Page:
The PRIMO chilled beam delivers heated or cooled supply air including ventilation air through a single direction discharge slot. For perimeter applications, the beam is typically mounted under the window supply air up the exterior wall. The Primo beam can also be placed in the ceiling discharging air down or horizontally, under floor discharging air up.
The Primo with electric heating is CE marked in accordance with applicable regulations.
The PRIMO Chilled beams can provide ventilation, cooling and heating. The PRIMO chilled beams can be used in new build, extension or refurbishment of offices, conference facilities and hotels. They are an excellent solution for retrofitting induction systems that offer the same thermal comfort with much less noise and greatly reduced static pressure. The lower static pressure can offer significant energy savings.
The PRIMO Chilled beams can provide ventilation, cooling and heating. The PRIMO chilled beams can be used in new construction or retrofits. They are an excellent solution for retrofitting induction systems offering the same thermal comfort with greatly reduce sound levels. PRIMO units use as little as 25% of the static pressure found in traditional induction systems. The reduced static pressure offers a significant energy savings. PRIMO perimeter systems are well suited for use in all types of rooms with waterborne climate cooling and heating;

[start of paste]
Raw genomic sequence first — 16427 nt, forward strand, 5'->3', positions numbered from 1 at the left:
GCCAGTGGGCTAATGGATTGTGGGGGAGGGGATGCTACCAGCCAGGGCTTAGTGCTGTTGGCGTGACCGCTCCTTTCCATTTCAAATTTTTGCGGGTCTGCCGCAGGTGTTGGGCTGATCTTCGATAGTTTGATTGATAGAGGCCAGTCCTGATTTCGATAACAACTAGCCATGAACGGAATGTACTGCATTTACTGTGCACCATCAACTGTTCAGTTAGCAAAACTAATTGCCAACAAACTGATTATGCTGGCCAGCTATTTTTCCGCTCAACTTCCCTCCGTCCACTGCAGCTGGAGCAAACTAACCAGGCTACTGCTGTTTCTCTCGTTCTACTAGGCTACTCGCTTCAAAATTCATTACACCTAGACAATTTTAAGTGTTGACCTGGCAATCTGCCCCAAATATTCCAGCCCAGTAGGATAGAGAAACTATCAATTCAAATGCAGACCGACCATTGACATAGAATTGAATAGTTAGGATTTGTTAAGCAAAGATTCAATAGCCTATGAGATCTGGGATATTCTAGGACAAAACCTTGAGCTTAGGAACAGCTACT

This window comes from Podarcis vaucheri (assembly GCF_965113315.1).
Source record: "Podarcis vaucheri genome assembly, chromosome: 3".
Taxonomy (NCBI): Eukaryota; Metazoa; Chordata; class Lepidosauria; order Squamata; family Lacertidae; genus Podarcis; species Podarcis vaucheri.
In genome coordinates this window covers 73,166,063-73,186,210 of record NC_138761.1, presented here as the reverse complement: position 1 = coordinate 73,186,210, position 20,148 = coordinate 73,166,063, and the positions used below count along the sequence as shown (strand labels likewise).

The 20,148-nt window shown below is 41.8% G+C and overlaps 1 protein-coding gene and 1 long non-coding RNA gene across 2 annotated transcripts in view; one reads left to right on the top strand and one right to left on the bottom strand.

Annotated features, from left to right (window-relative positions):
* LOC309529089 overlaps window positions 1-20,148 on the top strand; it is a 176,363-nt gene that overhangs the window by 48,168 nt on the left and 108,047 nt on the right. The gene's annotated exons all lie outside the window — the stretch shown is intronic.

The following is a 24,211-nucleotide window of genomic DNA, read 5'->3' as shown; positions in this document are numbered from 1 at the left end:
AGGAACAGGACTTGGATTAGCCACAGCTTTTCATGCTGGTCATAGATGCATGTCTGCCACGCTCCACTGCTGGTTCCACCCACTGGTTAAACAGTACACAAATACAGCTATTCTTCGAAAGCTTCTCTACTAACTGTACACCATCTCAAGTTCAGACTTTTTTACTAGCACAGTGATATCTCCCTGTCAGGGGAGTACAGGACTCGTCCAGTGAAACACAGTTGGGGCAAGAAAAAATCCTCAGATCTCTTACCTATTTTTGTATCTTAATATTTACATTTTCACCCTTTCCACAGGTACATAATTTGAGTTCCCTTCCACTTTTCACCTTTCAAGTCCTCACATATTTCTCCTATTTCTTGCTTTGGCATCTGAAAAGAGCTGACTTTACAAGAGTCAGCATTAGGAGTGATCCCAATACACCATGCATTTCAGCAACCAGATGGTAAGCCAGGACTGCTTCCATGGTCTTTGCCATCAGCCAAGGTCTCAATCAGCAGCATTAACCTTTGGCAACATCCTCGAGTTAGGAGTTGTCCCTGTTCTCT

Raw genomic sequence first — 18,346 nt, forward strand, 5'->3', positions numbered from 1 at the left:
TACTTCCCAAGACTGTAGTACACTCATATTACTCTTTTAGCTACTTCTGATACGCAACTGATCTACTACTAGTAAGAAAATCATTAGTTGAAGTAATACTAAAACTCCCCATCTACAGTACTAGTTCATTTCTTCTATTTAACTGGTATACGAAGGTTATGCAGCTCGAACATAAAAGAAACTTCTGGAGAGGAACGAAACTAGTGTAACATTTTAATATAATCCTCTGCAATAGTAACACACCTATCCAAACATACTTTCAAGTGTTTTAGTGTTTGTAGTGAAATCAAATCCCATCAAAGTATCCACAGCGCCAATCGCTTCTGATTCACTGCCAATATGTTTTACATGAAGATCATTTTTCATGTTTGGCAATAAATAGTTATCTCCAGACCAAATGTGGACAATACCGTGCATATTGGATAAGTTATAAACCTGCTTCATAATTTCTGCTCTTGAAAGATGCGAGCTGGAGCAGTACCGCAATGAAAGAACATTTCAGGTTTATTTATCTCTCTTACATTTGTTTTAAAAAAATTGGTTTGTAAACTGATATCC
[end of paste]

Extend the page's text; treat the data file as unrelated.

The PRIMO base unit consists of a 2 or 4 pipe coil in five sizes. The units can be connected end to end and share a single air connection from either end. This is advantageous when the air connection is from an adjacent wall or column.
The number of Nozzles can be field adjusted to meet cooling and heating requirements now and in the future.